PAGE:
This week’s focus:
The Weakest Link: Time to stop making things worse!
The chances are that you, right now, are able to identify one person in your team who is somehow protected – despite the fact that they don’t perform or are a divisive influence in the team. It’s endemic. But what are you going to do about it?
I remember reading an article in a corporate newsletter in 2001 that more CEO’s get fired for not dealing with their non-performing team members than for any other reason. Similarly, Jim Collins in his great book ”From Good to Great” clearly states that a leaders first essential task is to ensure that he has the right people in the right seats on the bus. Most of the people that I come across in business have read this – and yet so many of them admit to having the wrong person in the wrong seat, the right person in the wrong seat, or plain old the wrong person on the bus. There’s always a reason why we shouldn’t deal with it, isn’t there!
The late Peter Drucker, that wise sage of the business world, couldn’t have put it more clearly:
“It is the duty of the executive to remove ruthlessly anyone – and especially any manager – who consistently fails to perform with high distinction. To let such a man stay on corrupts others. It is grossly unfair to the organisation.
It is grossly unfair to his subordinates who are deprived by their superior’s inadequacy of opportunities for achievement and recognition. Above all, it is senseless cruelty to the man himself. He knows he is inadequate whether he admits it to himself or not.”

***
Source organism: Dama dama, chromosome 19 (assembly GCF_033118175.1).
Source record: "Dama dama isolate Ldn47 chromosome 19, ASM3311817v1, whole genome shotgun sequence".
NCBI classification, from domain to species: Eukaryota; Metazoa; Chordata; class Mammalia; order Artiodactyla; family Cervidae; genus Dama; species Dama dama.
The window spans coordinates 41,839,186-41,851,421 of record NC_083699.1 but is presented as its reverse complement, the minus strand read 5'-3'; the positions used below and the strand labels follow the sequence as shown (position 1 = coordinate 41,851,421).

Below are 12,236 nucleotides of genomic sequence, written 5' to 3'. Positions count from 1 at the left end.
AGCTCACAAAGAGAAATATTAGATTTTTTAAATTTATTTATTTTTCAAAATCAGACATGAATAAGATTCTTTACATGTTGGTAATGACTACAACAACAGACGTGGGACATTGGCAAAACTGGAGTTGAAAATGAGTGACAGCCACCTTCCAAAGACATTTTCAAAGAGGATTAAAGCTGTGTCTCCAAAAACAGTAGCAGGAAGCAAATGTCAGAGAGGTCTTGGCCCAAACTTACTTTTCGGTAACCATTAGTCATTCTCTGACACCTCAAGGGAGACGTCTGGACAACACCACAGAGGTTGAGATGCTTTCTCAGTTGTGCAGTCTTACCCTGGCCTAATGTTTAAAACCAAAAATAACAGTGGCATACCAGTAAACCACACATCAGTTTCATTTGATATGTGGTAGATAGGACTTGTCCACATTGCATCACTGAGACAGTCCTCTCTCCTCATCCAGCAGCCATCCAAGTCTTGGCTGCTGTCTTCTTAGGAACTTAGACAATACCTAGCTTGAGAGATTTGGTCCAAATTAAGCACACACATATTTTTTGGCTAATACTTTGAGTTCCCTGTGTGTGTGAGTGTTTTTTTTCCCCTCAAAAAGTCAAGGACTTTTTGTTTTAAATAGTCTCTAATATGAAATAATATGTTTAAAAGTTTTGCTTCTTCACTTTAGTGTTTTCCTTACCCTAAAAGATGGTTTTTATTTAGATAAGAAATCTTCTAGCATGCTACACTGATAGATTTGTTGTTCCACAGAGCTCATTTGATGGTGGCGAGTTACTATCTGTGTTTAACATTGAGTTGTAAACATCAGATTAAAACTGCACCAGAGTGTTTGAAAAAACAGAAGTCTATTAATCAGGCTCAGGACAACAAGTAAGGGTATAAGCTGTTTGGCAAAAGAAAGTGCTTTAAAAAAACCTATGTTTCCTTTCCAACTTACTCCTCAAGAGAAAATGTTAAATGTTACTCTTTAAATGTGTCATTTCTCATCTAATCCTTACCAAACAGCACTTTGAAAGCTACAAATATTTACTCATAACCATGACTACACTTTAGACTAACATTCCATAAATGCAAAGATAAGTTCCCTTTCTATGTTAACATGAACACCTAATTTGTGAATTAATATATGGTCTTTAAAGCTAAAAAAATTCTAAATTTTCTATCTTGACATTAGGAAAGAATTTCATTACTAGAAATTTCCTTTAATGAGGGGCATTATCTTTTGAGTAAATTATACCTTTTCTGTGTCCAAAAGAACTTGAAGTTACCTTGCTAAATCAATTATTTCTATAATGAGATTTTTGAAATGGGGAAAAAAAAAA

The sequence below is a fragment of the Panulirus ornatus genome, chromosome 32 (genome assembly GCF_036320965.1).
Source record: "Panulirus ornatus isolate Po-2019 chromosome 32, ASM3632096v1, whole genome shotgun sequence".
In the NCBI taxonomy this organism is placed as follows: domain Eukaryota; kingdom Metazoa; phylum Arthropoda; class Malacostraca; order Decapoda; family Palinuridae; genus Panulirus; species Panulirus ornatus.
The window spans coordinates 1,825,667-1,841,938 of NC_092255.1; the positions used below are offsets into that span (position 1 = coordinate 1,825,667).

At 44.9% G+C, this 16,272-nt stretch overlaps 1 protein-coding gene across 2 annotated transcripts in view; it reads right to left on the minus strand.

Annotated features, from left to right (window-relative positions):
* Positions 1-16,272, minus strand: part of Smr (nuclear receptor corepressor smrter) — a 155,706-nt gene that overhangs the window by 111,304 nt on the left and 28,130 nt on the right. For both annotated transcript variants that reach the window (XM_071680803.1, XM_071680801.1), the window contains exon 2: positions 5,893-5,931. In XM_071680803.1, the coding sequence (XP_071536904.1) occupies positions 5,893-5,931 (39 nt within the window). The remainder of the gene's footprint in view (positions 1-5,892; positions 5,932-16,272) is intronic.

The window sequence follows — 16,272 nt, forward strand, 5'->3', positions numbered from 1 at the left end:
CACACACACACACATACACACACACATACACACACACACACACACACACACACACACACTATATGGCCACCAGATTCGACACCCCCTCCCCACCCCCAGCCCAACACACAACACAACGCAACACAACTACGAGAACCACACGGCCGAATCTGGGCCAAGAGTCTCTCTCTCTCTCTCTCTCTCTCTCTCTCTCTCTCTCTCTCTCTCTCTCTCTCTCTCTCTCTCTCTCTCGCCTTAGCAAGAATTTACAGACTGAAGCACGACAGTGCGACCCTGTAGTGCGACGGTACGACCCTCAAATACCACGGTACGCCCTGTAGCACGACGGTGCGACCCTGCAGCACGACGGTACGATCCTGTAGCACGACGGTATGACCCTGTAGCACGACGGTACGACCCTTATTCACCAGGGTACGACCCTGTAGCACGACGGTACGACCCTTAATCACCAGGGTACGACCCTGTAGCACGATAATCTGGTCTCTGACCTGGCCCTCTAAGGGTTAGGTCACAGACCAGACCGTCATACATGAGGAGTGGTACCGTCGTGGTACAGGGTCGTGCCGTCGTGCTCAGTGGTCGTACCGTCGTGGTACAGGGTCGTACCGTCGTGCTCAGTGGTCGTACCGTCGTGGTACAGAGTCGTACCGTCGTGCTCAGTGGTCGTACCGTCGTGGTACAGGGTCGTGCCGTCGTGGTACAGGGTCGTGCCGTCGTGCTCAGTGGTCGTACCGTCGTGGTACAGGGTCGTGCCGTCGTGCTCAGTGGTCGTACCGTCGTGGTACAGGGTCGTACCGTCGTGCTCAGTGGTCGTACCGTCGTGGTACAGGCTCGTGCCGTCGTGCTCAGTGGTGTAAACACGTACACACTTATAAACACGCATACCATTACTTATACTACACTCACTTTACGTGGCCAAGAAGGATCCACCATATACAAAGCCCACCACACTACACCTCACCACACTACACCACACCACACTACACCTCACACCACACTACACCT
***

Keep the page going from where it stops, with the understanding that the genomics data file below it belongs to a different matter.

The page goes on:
Thomas E Ricks, in an article in the October 2012 Harvard Business Review entitled What ever happened to accountability?”, in making a similar point, looks at how this factor impedes the leader’s ability to execute his or her high-level strategic plan with their present leadership, how self-interest creeps in and that the ensuing lingering cost of mediocrity can be crippling.
But we know these things, don’t we! We know what has to happen. Yet we continue to protect these people at the expense of the team, the division and the organisation. That’s not an exaggeration. If people at the top can get away with things, others lower down are able to as well. I bet my whole mailing list has seen evidence of this at one time or another, if not right now.
For me the most important reason is that we fail to distinguish between the “what” and the “how” of the conversation to be held with the errant team member, especially since the person is often a friend at some level. In doing so, that is by merging the “what” and the “how” it somehow becomes too complicated or difficult so we put it off until the time is more appropriate, which it never is.
Simply put, if the “what” is right in principle (the person either is or is not performing etc), the decision needs to be made on that principle. The rest is about the “how” – how one can humanely deal with the person that is in the best interests of the team, the organisation, and that person.
So it’s not so much a case of “you are the weakest link – goodbye” but a case of being firm and absolutely fair.
Monday Morning Perspective: “When leaders don’t fire underperforming executives, they send a bad message to the whole organisation.” Thomas E Ricks